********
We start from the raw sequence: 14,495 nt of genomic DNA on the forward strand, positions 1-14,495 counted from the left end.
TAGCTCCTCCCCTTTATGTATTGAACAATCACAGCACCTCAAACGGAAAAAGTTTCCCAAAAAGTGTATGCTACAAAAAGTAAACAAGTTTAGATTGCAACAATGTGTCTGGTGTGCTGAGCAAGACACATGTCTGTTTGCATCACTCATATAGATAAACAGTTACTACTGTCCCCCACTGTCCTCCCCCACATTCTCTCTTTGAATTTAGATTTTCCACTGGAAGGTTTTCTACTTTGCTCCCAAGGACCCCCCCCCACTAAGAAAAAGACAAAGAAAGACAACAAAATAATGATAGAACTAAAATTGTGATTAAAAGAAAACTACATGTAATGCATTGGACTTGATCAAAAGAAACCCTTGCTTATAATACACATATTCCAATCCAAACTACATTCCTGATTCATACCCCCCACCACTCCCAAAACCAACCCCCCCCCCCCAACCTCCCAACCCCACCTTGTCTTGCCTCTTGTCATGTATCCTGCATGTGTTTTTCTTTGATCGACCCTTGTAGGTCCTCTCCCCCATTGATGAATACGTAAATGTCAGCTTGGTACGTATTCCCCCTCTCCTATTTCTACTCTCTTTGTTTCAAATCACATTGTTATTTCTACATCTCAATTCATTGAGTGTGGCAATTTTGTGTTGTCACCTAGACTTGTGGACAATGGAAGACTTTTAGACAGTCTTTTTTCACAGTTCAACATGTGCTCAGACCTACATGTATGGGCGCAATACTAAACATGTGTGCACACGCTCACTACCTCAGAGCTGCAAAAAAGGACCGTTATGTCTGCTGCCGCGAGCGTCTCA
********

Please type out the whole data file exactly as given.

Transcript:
We start from the raw sequence: 14,495 nt of genomic DNA on the forward strand, positions 1-14,495 counted from the left end.
TAGCTCCTCCCCTTTATGTATTGAACAATCACAGCACCTCAAACGGAAAAAGTTTCCCAAAAAGTGTATGCTACAAAAAGTAAACAAGTTTAGATTGCAACAATGTGTCTGGTGTGCTGAGCAAGACACATGTCTGTTTGCATCACTCATATAGATAAACAGTTACTACTGTCCCCCACTGTCCTCCCCCACATTCTCTCTTTGAATTTAGATTTTCCACTGGAAGGTTTTCTACTTTGCTCCCAAGGACCCCCCCCCACTAAGAAAAAGACAAAGAAAGACAACAAAATAATGATAGAACTAAAATTGTGATTAAAAGAAAACTACATGTAATGCATTGGACTTGATCAAAAGAAACCCTTGCTTATAATACACATATTCCAATCCAAACTACATTCCTGATTCATACCCCCCACCACTCCCAAAACCAACCCCCCCCCCCCAACCTCCCAACCCCACCTTGTCTTGCCTCTTGTCATGTATCCTGCATGTGTTTTTCTTTGATCGACCCTTGTAGGTCCTCTCCCCCATTGATGAATACGTAAATGTCAGCTTGGTACGTATTCCCCCTCTCCTATTTCTACTCTCTTTGTTTCAAATCACATTGTTATTTCTACATCTCAATTCATTGAGTGTGGCAATTTTGTGTTGTCACCTAGACTTGTGGACAATGGAAGACTTTTAGACAGTCTTTTTTCACAGTTCAACATGTGCTCAGACCTACATGTATGGGCGCAATACTAAACATGTGTGCACACGCTCACTACCTCAGAGCTGCAAAAAAGGACCGTTATGTCTGCTGCCGCGAGCGTCTCA